Shipnuck: This Masters was the first major Phil has won with Tiger in contention, and that was barely so. If their rivalry is going to really pop, they need to go head-to-head at Pebble and/or St. Andrews.
Morfit: I’m going to have to see more from Phil to be convinced that this will be some kind of monster year from him. He’s a different guy at Augusta. Will he be the same guy at Quail Hollow who did absolutely nothing coming into the Masters? I don’t know. I hope not.
Evans: Phil probably checks out until Pebble Beach. Emotionally, I don’t think he can sustain the momentum for an entire year. I don’t think he cares that much about winning at Quail Hollow or anywhere else except at the majors. It’s no accident that Amy was at the Masters, where Phil needed her to be when he wanted to play his best.
BEST PLAYER IN THE WORLD
Hack: Well, let’s just have at it then. Who is the best player in the world today? Is it Tiger? Phil? Y.E. Yang? Furyk?
Morfit: There is no obvious No. 1 at the moment, but Tiger’s as good a place-holder as any.
Herre: I’m sure Dan Jenkins would vote for Y.E. Yang.
Van Sickle: Somebody would have to knock the king off the hill, and so far that hasn’t happened. Phil winning at Pebble Beach might do it, though. At the end of the year, I think it’ll still be Tiger. What makes us think Phil is suddenly going to be a changed man just before he hits 40, that he will start contending week-in and week-out and playing consistently when he never has before? I’d like to see some Phil-Tiger showdowns as much as the next guy, but there’s a reason it hasn’t been happening.
Hack: I’m going with the right-handed left-hander. You have to knock out the champ, and I think Phil delivered the knockout at the Masters. Ali lost fights, Babe Ruth struck out, and Tiger got beat.
Evans: I say Phil because he won the last big tournament on a world stage.
BRIAN DAVIS CALLS THE PENALTY
Hack: What did everybody make of Brian Davis and the penalty? I know it’s golf and players call penalties on themselves, but it was amazing to see how quickly he called Slugger White over to tell him something was wrong. I know I shouldn’t be impressed, but I am. Guess I’m too used to watching Rasheed Wallace arguing foul calls.
Van Sickle: TV did a lousy job of explaining the penalty. Viewers had to be confused. I was.
Herre: Faldo wouldn’t shut up! You could make out the conversation Slugger White was having on his handheld — whenever Faldo wasn’t talking over what was being said. Poor job by CBS.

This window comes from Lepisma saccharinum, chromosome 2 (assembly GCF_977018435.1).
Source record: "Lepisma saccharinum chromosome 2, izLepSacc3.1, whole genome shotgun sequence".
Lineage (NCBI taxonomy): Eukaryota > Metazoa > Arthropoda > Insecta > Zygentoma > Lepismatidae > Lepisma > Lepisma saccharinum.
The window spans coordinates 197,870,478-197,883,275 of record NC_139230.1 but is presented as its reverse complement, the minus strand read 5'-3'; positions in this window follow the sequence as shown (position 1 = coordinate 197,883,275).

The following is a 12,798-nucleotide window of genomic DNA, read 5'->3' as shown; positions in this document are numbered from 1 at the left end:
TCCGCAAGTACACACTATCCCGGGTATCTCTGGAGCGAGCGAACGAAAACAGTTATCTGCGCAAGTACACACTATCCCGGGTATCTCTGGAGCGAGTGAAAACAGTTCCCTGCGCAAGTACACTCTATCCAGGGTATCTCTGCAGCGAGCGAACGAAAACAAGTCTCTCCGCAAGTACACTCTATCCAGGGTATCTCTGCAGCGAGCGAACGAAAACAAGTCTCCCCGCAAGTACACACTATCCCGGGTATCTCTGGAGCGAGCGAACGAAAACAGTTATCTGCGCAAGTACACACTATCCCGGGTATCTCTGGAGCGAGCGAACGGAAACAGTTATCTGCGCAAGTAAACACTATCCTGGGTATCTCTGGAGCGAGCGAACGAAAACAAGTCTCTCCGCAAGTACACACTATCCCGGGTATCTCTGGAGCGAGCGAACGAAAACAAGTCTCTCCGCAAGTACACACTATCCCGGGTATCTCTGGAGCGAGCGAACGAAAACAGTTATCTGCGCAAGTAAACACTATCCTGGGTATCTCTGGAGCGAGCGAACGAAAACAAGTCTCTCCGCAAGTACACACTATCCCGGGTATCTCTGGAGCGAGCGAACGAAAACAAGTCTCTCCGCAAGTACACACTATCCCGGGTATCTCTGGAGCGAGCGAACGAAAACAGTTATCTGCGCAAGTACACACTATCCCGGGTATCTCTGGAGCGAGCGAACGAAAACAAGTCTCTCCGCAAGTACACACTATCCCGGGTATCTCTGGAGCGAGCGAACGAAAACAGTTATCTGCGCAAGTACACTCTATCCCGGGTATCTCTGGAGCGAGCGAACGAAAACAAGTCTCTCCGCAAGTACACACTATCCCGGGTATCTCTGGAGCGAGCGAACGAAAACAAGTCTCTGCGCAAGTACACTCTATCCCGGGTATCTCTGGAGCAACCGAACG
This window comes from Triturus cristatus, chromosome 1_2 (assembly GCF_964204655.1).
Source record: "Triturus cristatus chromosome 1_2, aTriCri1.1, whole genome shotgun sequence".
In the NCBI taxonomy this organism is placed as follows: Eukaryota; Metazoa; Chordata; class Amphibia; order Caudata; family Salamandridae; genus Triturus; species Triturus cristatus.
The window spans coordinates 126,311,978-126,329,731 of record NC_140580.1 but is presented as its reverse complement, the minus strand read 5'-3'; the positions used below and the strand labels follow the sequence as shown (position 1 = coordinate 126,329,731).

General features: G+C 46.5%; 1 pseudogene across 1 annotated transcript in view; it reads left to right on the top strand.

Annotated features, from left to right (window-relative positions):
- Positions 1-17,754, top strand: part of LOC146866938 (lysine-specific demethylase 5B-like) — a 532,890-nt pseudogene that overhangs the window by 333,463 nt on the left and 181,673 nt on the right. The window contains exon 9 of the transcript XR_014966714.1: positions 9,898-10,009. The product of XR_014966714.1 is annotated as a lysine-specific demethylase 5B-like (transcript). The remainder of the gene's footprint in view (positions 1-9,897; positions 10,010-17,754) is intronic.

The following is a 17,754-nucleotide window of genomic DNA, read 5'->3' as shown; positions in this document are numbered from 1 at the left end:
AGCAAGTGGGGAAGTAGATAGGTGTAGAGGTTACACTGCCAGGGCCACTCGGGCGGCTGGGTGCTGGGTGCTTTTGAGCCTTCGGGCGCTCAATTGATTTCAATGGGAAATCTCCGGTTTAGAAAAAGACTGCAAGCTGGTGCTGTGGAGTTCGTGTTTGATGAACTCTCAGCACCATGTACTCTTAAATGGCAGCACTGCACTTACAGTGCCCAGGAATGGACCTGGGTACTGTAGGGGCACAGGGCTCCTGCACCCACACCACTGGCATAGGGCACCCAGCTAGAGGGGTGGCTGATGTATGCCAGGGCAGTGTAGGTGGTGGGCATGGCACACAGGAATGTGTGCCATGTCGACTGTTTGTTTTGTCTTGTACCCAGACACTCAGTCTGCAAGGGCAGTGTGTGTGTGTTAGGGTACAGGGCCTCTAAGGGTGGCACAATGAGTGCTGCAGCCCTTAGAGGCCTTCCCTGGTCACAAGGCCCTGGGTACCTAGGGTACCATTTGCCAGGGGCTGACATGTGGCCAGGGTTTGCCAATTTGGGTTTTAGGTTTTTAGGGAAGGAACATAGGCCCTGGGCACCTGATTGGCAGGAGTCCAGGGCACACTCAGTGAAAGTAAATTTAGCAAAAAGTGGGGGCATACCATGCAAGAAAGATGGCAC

Hack: I thought the camera work was pretty strong, though, and Brian Davis was compelling in his own right. Quite a big difference between his conversation with Slugger and Michelle Wie’s with the LPGA officials at La Costa.
Gorant: Come on, there can’t still be anyone willing to go the “golfers are honorable by their nature” route? I’m sure the knowledge that their every move is televised and a few thousand rules mavens are watching with their phones in hand motivates some of the self-reporting.
Herre: For a journeyman who has never won on the PGA Tour, Davis was impressive. I don’t think even the armchair rules officials would’ve picked up on his error.
Morfit: In the end it was much ado about nothing, right? Doesn’t Furyk win the playoff on that hole even if Davis doesn’t touch a loose impediment? Weird scene down on the beach, though. I thought I’d clicked on the Clamming Channel.
Evans: Not sure what to make of Davis not finishing the hole after all that overly officious professionalism and honesty. It was funny to see Slugger White tell Furyk that he still had to putt out after Davis shook his hand.
JIM FURYK’S PLACE IN GOLF HISTORY
Hack: Is Jim Furyk entering a new realm right before our eyes, from consummate grinder to one of the top 6 or 7 players of this era? He’s already a lock for future Ryder Cup captain. What more does he need to get into the Hall of Fame? Is he there already?
Morfit: Seems like he’s there already. Fifteen wins including a major, Ryder Cup and Presidents Cup steamroller. And if he’s not in already he seems likely to win anywhere from one to five more times on the regular Tour.
Hack: With 15 wins, including a major, he’s in Freddie Couples territory. And doing it in the Tiger era has to count for a little, too, no?
Gorant: No credit for the Tiger era. There are more events then ever, and Tiger only plays in a handful of them.
Evans: Right. How many of those events did he win with Tiger in the field? That’s going to be a barometer in the coming years to measure careers.
Van Sickle: There have never been so many limited-field events, either. Fewer players to beat, though top players, means easier to win.
Herre: Furyk needs to win at least one more major and get to around 20 Tour wins — he’s at 15 — to make the HOF.
Gorant: Fifteen wins and one major puts him at the doorstep of the Hall, but maybe not quite in yet. In my mind he needs another four wins or another major. Of course, Gary mucked all that up by single-handedly getting Larry Nelson in.
Shipnuck: Not there yet; 20 wins probably gets him in, like Davis Love. But as many times as he’s been there it’s amazing he has only one major. Another one would definitely help his cause.
Evans: Furyk is a great player in the Hubert Green-Larry Nelson-Lanny Wadkins sort of way. He’ll win a lot of tournaments and do it with his wonderfully idiosynchratic swing, but he won’t get the credit he deserves because he didn’t do it as stylishly as some others.